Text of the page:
Archive | June, 2013

Check out: www.iamafitdiva.com

29 Jun

Coming Soon! www.iamafitdiva.com

13 down and 17 more to go! I am so turned up!

29 Jun

I am trying to make it happen in the next month! Plan: Gym: once or twice a day Food: Vegetarian Mind: Prayer and Meditation and Goals!

The benefits of Coconut Oiln for your hair!

29 Jun

Health Benefits of Coconut Oil

Hair care:

Coconut oil is one of the best natural nutrients for your hair. It helps in healthy growth of hair and gives your hair a shiny quality. It is also highly effective in reducing protein loss which can lead to various unattractive or unhealthy qualities in your hair.

 

Be careful win you laugh at someone’s dream.

29 Jun

S. Truett Cathy is a devout Southern Baptist; his religious beliefs have a major impact on the company.The company’s official statement of corporate purpose says that the business exists “To glorify God by being a faithful steward of all that is entrusted to us. To have a positive influence on all who come in contact with Chick-fil-A.”

Cathy’s beliefs are also responsible for one of the chain’s distinctive features: All Chick-fil-A locations are closed on Sundays, as well as on Thanksgiving, and Christmas. Cathy states as the final step in his Five-Step recipe for Business Success “I was not so committed to financial success that I was willing to abandon my principles and priorities. One of the most visible examples of this is our decision to close on Sunday. Our decision to close on Sunday was our way of honoring God and of directing our attention to things that mattered more than our business.”

Resource: online website

From nothing to greatness!

29 Jun

A number of successful people have found themselves overextended and ended up filing for bankruptcy, only to successfully stick it out and find firmer financial footing again.
Here are a few famous names who knew what it’s like to be strapped for cash:
1. Abraham Lincoln
His face may now appear on the penny, but at one time, Lincoln didn’t have a single cent to spare. Lincoln tried many occupations as a young man, including buying a general store in New Salem, Illinois, in 1832.
While he may have been terrific at splitting rails, winning debates, and wearing stovepipe hats, Honest Abe wasn’t much of a shopkeeper. Lincoln and his partner started buying out other stores’ inventories on credit, but their own sales were dismal. Mental Floss: How ex-presidents make ends meet
As the store’s debts mounted, Lincoln sold his share, but when his partner died, the future President became liable for $1,000 in back payments. Lincoln didn’t have modern bankruptcy laws to protect him, so when his creditors took him to court, he lost his two remaining assets: a horse and some surveying gear. That wasn’t enough to foot his bill, though, and Lincoln continued paying off his debts until well into the 1840s.
Lincoln’s not alone in the annals of bankrupt commanders-in-chief, though. Ulysses S. Grant went bankrupt after leaving office when a partner in an investment-banking venture swindled him.
Thomas Jefferson filed for bankruptcy several times, including after leaving office, possibly because he threw around a lot of cash on food and wine.
William McKinley went bankrupt while serving as Ohio’s governor in 1893; he was $130,000 in the red before eventually straightening out with the help of friends. He won the White House just three years later. iReport.com: What are you doing to keep your job?
2. Henry Ford
Speculation abounds about the future of the Big Three motor companies, leading some observers to wonder what Henry Ford would think of this financial peril. Ford actually couldn’t be too judgmental, though, because he was no stranger to debt himself.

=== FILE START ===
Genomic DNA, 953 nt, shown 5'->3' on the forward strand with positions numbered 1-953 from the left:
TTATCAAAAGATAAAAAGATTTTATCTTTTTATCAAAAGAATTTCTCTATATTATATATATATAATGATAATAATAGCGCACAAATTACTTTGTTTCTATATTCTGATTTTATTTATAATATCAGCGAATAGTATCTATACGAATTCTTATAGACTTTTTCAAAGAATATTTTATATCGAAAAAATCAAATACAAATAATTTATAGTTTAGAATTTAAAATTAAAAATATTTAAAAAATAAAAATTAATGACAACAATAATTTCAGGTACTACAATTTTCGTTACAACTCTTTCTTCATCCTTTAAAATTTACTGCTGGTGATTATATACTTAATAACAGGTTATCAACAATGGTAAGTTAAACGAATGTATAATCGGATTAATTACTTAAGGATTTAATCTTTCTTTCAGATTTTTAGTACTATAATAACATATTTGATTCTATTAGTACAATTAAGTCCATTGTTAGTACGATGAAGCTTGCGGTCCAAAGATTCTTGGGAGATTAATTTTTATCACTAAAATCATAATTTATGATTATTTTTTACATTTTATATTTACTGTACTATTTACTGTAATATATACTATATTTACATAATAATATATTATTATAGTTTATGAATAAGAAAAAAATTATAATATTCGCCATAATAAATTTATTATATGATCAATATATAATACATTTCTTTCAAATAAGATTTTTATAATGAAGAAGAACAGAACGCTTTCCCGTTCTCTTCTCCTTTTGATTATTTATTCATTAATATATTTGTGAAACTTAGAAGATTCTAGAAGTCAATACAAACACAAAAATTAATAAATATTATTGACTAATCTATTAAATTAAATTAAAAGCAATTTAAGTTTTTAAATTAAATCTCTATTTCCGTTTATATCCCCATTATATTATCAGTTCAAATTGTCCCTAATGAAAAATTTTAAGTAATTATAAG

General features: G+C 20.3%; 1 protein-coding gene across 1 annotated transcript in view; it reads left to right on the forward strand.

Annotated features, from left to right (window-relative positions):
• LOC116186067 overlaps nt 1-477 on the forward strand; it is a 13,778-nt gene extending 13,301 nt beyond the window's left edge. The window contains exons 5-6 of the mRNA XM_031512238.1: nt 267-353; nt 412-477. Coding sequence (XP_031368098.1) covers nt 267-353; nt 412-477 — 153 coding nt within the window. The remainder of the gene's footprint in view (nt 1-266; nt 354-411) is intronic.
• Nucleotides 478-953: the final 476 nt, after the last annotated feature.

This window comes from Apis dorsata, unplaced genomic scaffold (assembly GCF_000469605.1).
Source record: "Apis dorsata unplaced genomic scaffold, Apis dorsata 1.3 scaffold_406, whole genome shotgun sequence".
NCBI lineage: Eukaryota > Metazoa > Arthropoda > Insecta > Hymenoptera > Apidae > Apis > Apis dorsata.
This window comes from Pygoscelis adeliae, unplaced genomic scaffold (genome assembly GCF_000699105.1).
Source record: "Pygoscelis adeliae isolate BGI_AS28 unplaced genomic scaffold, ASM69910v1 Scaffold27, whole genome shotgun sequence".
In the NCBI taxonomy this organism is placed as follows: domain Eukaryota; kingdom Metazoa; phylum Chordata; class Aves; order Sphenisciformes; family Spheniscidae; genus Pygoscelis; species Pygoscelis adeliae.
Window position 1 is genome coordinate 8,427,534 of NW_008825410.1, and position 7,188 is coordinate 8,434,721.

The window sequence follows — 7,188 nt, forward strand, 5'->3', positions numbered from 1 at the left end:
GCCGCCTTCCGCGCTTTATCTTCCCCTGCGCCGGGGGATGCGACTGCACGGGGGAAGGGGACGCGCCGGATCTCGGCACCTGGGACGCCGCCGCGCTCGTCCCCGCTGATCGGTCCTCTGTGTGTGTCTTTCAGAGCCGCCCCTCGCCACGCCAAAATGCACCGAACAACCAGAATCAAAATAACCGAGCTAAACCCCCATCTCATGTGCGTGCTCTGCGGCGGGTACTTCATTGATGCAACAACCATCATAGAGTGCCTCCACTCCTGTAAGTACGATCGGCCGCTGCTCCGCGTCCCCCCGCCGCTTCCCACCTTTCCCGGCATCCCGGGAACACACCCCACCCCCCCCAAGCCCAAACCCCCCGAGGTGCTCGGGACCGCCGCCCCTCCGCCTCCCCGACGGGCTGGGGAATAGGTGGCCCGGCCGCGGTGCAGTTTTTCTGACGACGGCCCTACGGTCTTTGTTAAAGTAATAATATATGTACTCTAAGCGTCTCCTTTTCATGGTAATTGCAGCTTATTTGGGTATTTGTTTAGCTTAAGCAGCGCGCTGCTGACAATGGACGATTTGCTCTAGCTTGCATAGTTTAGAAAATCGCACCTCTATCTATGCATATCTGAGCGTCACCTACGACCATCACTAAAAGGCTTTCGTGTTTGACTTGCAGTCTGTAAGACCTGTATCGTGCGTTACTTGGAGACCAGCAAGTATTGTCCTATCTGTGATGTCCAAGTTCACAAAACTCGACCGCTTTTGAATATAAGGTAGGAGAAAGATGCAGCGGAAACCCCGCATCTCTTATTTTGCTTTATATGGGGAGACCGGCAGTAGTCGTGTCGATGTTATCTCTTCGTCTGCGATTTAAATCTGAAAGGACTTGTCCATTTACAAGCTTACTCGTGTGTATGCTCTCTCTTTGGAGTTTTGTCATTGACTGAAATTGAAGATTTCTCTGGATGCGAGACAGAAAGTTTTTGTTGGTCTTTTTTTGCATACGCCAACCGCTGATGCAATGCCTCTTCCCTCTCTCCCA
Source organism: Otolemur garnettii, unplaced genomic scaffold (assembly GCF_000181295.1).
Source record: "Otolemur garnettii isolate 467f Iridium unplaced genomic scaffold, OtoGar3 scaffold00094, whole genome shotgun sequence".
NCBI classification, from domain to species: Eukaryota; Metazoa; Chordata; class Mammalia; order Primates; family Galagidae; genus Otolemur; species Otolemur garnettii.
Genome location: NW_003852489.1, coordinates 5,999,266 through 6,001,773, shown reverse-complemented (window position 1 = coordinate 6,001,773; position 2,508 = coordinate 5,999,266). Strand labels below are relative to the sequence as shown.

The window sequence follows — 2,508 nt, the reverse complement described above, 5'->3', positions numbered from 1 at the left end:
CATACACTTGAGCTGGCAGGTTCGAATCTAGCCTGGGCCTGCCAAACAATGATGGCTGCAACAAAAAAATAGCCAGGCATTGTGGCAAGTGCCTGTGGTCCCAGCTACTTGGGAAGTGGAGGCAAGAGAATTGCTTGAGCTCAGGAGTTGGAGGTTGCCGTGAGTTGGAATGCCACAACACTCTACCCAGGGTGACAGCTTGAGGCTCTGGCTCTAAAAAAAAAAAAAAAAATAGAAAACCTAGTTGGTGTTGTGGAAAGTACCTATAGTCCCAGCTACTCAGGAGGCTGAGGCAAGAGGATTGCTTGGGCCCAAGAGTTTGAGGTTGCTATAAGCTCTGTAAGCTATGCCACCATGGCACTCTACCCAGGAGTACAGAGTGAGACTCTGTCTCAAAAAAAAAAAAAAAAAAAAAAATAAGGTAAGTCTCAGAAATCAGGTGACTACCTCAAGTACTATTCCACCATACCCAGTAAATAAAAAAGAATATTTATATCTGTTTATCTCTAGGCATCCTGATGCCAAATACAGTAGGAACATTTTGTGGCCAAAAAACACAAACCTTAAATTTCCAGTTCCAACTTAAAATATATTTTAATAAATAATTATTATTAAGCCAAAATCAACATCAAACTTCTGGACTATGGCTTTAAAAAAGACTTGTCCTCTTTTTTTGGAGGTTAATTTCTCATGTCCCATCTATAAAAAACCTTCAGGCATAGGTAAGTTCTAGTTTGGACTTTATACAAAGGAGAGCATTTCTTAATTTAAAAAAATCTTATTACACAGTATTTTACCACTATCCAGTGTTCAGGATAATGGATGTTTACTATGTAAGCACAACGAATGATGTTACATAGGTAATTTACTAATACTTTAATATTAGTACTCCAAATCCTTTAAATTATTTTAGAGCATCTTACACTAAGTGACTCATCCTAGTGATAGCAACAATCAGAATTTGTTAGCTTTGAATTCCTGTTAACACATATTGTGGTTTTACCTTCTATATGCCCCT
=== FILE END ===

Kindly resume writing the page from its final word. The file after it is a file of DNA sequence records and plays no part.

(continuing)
In 1899 the young mechanic and engineer started the Detroit Automobile Company with the backing of three prominent politicians. Ford hadn’t quite mastered the innovation and production techniques that would eventually make him rich, though. Over the next two years, Ford proved to be too much of a perfectionist, and his plant only produced 20 cars as he painstakingly tinkered with designs.
The enterprise went bankrupt in 1901 and reorganized into the Henry Ford Company later that year. Ford eventually left that group and finally got things right in 1903, when he founded the Ford Motor Company. Things didn’t go so badly for the Henry Ford Company after he left, either; it changed its name into one you might find a bit more recognizable: the Cadillac Automobile Company.
Ford wasn’t the only auto magnate who knew how bankruptcy felt, though. General Motors founder William Crapo Durant took a massive hit during the Great Depression that saw his fortune fall from $120 million to bankruptcy. He spent his last few years running a bowling alley in Flint, Michigan.
3. Walt Disney
His name may be a stalwart brand today, but early in his career, Disney was just a struggling filmmaker with too many bills. In 1922 he started his first film company with a partner in Kansas City, Kansas.
The two men bought a used camera and made short advertising films and cartoons under the studio name Laugh-O-Gram. Disney even signed a deal with a New York company to distribute the films he was producing. That arrangement didn’t work out so well, though, as the distributor cheated Disney’s studio.
Without the distributor’s cash, Disney couldn’t cover his overhead, and his studio went bankrupt in 1923. He then left Kansas City for Hollywood, and after a series of increasingly successful creations, Disney debuted a new character named Mickey Mouse in 1928. Mental Floss: The secrets behind your favorite toys
4. Milton Hershey
Milton Hershey always knew he could make candy, but running a successful business seemed just out of his reach. Although he never had a formal education, Hershey spent four years apprenticing in a candy shop before striking out on his own in Philadelphia in 1876.
Six years later, his shop went under, as did a subsequent attempt to peddle sweets in New York City. Hershey then returned home to Lancaster, Pennsylvania, where he pioneered the use of fresh milk in caramel productions and founded the successful Lancaster Caramel Company.
In 1900 he sold the caramel company for $1 million so he could focus on perfecting a milk chocolate formula. Once he finally nailed the recipe down, he was too rich (and too flush with delicious chocolate) for anyone to remember the flops of his early candy ventures.
5. Burt Reynolds